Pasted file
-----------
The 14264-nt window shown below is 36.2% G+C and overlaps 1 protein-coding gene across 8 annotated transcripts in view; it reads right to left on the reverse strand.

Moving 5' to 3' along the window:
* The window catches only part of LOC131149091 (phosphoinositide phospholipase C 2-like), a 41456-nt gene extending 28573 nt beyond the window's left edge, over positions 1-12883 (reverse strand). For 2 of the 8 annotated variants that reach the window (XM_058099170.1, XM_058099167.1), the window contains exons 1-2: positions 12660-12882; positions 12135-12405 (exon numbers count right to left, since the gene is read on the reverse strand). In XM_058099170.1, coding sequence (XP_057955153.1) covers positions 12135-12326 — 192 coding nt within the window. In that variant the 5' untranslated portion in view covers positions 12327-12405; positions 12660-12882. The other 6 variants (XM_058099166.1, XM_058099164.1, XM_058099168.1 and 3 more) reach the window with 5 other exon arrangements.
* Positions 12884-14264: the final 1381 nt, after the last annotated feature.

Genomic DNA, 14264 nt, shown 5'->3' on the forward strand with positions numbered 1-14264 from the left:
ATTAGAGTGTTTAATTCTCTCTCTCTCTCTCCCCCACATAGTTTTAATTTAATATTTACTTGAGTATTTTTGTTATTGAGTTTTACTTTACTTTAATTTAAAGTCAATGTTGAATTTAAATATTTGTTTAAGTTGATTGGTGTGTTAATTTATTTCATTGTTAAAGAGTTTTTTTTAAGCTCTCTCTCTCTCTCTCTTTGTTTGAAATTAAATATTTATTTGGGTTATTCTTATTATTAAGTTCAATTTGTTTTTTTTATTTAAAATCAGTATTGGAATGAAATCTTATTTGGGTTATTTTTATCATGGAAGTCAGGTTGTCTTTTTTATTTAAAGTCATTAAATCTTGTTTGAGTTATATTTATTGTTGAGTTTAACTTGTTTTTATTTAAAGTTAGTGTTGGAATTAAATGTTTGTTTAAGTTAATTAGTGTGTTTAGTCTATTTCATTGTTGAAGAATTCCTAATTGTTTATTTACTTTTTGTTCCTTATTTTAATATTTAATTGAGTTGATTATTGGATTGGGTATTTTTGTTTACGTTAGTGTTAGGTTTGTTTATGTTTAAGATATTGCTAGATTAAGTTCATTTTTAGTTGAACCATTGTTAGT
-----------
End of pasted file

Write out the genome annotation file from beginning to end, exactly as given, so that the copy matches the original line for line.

The 14264-nt window shown below is 36.2% G+C and overlaps 1 protein-coding gene across 8 annotated transcripts in view; it reads right to left on the reverse strand.

Moving 5' to 3' along the window:
* The window catches only part of LOC131149091 (phosphoinositide phospholipase C 2-like), a 41456-nt gene extending 28573 nt beyond the window's left edge, over positions 1-12883 (reverse strand). For 2 of the 8 annotated variants that reach the window (XM_058099170.1, XM_058099167.1), the window contains exons 1-2: positions 12660-12882; positions 12135-12405 (exon numbers count right to left, since the gene is read on the reverse strand). In XM_058099170.1, coding sequence (XP_057955153.1) covers positions 12135-12326 — 192 coding nt within the window. In that variant the 5' untranslated portion in view covers positions 12327-12405; positions 12660-12882. The other 6 variants (XM_058099166.1, XM_058099164.1, XM_058099168.1 and 3 more) reach the window with 5 other exon arrangements.
* Positions 12884-14264: the final 1381 nt, after the last annotated feature.

Genomic DNA, 14264 nt, shown 5'->3' on the forward strand with positions numbered 1-14264 from the left:
ATTAGAGTGTTTAATTCTCTCTCTCTCTCTCCCCCACATAGTTTTAATTTAATATTTACTTGAGTATTTTTGTTATTGAGTTTTACTTTACTTTAATTTAAAGTCAATGTTGAATTTAAATATTTGTTTAAGTTGATTGGTGTGTTAATTTATTTCATTGTTAAAGAGTTTTTTTTAAGCTCTCTCTCTCTCTCTCTTTGTTTGAAATTAAATATTTATTTGGGTTATTCTTATTATTAAGTTCAATTTGTTTTTTTTATTTAAAATCAGTATTGGAATGAAATCTTATTTGGGTTATTTTTATCATGGAAGTCAGGTTGTCTTTTTTATTTAAAGTCATTAAATCTTGTTTGAGTTATATTTATTGTTGAGTTTAACTTGTTTTTATTTAAAGTTAGTGTTGGAATTAAATGTTTGTTTAAGTTAATTAGTGTGTTTAGTCTATTTCATTGTTGAAGAATTCCTAATTGTTTATTTACTTTTTGTTCCTTATTTTAATATTTAATTGAGTTGATTATTGGATTGGGTATTTTTGTTTACGTTAGTGTTAGGTTTGTTTATGTTTAAGATATTGCTAGATTAAGTTCATTTTTAGTTGAACCATTGTTAGT